Enhanced infrared spectroscopy for the detection of chemical and biological analytes
Since its discovery in 1980 Surface Enhanced Infrared Absorption (SEIRA) spectroscopy has generated a large amount of interest. Surface enhancement is generated when analytes are attached to thin metal films. Metal films, which are sufficiently thin, exist as small islands. The incident infrared light generates an electric field surrounding these metal islands. This field serves to channel the energy into the analyte where it is absorbed. The effect has been demonstrated using gold, silver, copper and tin films. This dissertation will discuss recent research conducted using (SEIRA) spectroscopy to monitor both biological and chemical analytes. Colloidal gold filtrates were used as a novel SEIRA biosensor for the detection of salmonella. By establishing the metal-antibody and the antibody-antigen attachment in solution, greater sensitivity was achieved. Furthermore, the colloidal filtrates offer substantial cost savings over gold sputter-coated silicon wafer. For chemical analytes, organic monolayers on the thin gold films were used to isolate analytes that do not naturally bind to gold. The largest enhancements reported previously have been with chemicals which chemically attach to the metal surface. In order to gain greater enhancement with chemicals that won't bind to the metal surface, organic monolayers were used to link analytes to a gold coating. A primary study was conducted to determine which analytes showed surface enhancement when bound to a monolayer gold system. Afterwards, a more detailed study was conducted to determine variables in the analytes and coating which determined the degree of surface enhancement. The results of the comparison were used to apply self-assembled monolayer coated substrates to the detection and quantification of trinitrotoluene (TNT). ^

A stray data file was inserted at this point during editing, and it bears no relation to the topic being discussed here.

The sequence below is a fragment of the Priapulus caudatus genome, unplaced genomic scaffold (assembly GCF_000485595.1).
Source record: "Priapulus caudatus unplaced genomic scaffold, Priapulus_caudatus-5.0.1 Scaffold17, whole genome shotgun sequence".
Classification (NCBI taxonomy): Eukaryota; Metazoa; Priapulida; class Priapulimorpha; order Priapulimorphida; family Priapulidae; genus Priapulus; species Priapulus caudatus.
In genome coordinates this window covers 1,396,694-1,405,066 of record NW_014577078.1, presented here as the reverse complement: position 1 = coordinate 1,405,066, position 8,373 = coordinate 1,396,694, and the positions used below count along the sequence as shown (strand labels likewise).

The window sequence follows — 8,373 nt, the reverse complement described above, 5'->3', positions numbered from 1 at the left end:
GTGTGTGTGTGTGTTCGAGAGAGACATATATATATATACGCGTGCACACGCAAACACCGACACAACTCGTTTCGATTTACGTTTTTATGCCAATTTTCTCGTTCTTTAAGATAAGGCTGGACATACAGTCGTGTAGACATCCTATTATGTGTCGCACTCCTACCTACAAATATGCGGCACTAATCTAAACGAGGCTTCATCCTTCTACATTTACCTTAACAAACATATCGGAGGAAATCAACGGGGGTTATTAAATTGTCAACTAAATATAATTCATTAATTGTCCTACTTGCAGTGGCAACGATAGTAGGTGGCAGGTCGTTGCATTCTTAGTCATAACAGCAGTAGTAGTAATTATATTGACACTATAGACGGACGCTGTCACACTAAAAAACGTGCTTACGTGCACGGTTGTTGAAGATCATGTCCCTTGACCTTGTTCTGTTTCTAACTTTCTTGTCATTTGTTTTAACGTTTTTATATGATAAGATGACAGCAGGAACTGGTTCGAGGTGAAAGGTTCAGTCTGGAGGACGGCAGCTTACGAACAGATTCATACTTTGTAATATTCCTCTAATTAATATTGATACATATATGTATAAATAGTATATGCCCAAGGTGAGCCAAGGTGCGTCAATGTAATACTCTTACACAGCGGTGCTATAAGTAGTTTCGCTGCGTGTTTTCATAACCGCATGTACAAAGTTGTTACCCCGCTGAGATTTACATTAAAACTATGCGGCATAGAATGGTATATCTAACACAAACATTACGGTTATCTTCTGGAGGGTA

John Arthur Seelenbinder,
"Enhanced infrared spectroscopy for the detection of chemical and biological analytes"
Dissertations and Master's Theses (Campus Access).